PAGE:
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Systems 2017, 5(2), 36; doi:10.3390/systems5020036

Inside Out: Organizations as Service Systems Equipped with Relational Boundaries
Department of Economics and Management, University of Alcalá, Alcalá de Henares 28801, Spain
Department of Business Science—Management & Innovation Systems, University of Salerno, Fisciano 84084, Italy
Author to whom correspondence should be addressed.
Academic Editor: Ockie Bosch
Received: 31 December 2016 / Accepted: 19 April 2017 / Published: 27 April 2017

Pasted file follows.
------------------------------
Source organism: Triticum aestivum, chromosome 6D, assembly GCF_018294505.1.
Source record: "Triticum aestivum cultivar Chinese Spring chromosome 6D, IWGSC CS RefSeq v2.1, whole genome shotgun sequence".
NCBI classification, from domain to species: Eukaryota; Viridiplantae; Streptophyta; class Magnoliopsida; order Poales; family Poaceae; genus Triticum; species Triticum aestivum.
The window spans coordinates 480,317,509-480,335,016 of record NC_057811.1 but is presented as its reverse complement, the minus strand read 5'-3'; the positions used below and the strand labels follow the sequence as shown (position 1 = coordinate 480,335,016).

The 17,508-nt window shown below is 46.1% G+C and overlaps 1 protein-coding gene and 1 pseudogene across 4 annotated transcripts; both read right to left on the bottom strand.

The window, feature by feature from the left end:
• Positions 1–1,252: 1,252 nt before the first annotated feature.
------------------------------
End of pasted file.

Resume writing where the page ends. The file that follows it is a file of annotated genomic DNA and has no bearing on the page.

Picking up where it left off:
Currently, literature on organizational boundaries is at the center of a heated debate, characterized by a shift from a transactional approach to a broader immaterial perspective centered on the concept of boundless organizations. However, the overestimation of the effects of contemporary dematerialization on business processes can lead to the progressive neglect of the existence of corporate borders. In light of this consideration, the present work aims at proposing a new type of criterion for defining organizational boundaries, halfway between the conception of the firm’s total openness and total closure. To this end, the authors envisage the use of a new interpretive logic defined as “relational”, resulting from the specification of the systemic view (and as the sum of the logic underlying the viable systems approach (VSA)). This approach views the definition of boundaries. Therefore, in the large and intricate scenery of the studies dedicated to organizational boundaries, this work contributes to a better understanding of border selection as an interactive and changeable process capable of pushing organizations towards a greater awareness of their strategic dimension. This paper also offers some insights for future research, suggesting that both scholars and professionals investigate, firstly, new frontiers for the identification of organizational boundaries and, secondly, the possible positive repercussions that new organizational redesign modes could determine for a greater competitive success.